- A sub-action updates the “Executive Approval Needed” field to “Yes.”
- Another sub-action locks the “Executive Approval Needed” column to prevent further changes.
- Counter Actions for Condition Not Met
Implement counter actions for when the condition isn’t satisfied by resetting the “Executive Approval Needed” field to its default value of “No.”
Business Rule in Action in a Model-driven App
Apply this business rule within a model-driven app:
This approach ensures that projects with costs equal to or surpassing $10,000 automatically trigger the need for executive approval, while projects below this threshold maintain the default “No” status for executive approval.
Business Process Flows
Much like their role in model-driven apps, forms, and canvas apps; Dataverse Business Process Flow rules can also be effectively employed within business process flows. Business process flows function as guided forms, leading users through each step.
Within these flows, developers seamlessly integrate business rules. The main distinction lies in the scope setting – the business rule needs to be applied at the form or all levels of the flow. Once this scope is set, additional options become available, such as the ability to choose “Value with Stage” in the form’s condition. This choice enables the rule’s application in a specific stage of the flow, or alternatively, allows the rule to affect selected fields across all stages of the process.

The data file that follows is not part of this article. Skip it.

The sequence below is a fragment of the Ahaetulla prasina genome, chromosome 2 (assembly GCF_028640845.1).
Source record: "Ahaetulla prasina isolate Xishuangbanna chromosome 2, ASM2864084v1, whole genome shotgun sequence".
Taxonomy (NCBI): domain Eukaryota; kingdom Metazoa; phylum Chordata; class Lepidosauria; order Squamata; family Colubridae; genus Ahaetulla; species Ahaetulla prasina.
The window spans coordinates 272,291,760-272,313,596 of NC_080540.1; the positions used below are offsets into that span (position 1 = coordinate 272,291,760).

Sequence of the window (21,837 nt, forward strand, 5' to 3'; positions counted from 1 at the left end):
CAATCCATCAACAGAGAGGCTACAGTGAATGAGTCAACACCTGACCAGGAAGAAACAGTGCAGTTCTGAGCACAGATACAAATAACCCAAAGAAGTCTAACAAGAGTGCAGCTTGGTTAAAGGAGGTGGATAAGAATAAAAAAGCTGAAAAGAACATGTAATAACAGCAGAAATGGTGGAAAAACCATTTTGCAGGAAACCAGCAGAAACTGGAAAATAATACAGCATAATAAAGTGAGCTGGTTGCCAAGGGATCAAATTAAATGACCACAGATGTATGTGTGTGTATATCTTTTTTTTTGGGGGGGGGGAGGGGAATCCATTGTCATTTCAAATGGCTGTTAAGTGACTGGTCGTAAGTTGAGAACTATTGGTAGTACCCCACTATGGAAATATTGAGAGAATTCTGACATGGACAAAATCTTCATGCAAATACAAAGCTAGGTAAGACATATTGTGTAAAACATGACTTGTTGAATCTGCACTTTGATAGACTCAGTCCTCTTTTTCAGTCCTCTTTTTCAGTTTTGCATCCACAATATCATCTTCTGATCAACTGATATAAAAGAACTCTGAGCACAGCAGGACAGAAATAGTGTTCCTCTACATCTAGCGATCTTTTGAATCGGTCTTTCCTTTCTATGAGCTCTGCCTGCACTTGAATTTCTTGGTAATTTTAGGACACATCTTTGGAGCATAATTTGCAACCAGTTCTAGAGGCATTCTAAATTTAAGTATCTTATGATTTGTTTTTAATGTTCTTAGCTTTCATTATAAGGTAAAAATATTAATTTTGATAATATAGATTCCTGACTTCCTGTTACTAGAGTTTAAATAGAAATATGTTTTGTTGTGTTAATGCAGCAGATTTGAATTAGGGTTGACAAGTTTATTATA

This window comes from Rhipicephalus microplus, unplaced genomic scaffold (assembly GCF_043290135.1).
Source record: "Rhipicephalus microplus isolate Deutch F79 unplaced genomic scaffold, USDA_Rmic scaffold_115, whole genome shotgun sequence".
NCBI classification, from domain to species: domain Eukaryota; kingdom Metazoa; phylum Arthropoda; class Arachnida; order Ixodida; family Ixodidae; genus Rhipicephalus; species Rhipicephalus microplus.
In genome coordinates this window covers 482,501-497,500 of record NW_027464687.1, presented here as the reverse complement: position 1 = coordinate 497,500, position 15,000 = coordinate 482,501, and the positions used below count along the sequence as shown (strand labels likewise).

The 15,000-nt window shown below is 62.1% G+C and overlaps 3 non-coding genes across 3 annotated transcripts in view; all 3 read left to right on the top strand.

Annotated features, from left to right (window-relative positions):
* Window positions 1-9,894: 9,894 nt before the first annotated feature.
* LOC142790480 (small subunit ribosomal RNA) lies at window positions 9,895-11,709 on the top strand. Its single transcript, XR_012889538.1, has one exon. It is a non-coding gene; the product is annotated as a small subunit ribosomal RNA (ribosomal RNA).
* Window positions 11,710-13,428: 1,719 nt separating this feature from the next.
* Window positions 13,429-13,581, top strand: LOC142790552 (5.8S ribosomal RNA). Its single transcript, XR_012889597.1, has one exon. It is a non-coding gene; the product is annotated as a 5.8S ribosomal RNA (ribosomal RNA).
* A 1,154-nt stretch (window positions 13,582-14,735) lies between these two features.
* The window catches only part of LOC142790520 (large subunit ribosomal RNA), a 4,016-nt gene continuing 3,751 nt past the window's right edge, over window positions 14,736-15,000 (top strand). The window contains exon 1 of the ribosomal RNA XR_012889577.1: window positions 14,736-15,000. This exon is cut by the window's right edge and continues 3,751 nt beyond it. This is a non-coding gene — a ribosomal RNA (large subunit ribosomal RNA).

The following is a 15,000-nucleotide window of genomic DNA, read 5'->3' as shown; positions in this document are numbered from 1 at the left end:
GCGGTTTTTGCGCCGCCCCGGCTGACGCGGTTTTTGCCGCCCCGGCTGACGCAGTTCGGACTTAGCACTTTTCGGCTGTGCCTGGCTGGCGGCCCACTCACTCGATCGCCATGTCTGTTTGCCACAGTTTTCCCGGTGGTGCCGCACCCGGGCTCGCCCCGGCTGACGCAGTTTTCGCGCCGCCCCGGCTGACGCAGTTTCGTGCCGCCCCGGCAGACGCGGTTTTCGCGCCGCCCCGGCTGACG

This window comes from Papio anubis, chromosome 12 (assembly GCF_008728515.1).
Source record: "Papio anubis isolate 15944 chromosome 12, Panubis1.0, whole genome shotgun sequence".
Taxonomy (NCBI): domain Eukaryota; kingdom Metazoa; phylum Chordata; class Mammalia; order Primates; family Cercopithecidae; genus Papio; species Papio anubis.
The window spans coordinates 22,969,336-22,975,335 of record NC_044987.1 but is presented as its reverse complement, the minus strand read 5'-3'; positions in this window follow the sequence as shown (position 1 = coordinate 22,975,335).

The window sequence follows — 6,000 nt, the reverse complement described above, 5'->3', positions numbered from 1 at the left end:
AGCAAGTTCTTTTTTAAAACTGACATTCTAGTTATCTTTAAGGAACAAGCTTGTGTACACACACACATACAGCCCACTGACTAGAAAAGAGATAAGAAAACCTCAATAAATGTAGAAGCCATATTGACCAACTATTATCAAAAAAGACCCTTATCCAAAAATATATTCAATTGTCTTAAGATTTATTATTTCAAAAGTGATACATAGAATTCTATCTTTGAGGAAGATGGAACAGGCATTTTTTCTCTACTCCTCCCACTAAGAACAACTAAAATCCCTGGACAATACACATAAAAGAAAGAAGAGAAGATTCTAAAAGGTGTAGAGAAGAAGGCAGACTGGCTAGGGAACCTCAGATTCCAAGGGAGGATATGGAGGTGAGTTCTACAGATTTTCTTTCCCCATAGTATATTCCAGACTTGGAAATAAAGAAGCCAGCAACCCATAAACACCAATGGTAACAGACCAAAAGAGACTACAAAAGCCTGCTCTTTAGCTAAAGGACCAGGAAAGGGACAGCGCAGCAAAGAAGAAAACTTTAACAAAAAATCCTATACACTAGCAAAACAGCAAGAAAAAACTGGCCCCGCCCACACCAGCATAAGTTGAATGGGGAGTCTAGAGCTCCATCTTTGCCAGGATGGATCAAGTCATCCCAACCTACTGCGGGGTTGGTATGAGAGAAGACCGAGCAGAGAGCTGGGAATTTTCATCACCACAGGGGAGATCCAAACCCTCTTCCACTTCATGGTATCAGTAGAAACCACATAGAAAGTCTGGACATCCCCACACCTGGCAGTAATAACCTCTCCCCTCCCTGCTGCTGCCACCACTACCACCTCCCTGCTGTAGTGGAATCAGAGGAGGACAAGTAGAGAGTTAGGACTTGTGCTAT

Time for Dessert
These culinary-inspired Dataverse Business Rules harmonize data management, mirroring a chef’s attention to detail, and elevate user experiences within model-driven applications. Chefs, or developers, define the scope, specifying where the rules apply, while conditions act as the recipe’s key instructions. Validation serves as the taste test, ensuring the rule’s success, before the “Activate” button is pressed, making the rule ready to serve.
Just as a renowned kitchen produces consistent and exceptional dishes, these rules promote streamlined and efficient workflows, turning business processes into a culinary delight for users while controlling consistency and standardization, enhancing the quality of the data input, and ensuring compliance and governance of company policies.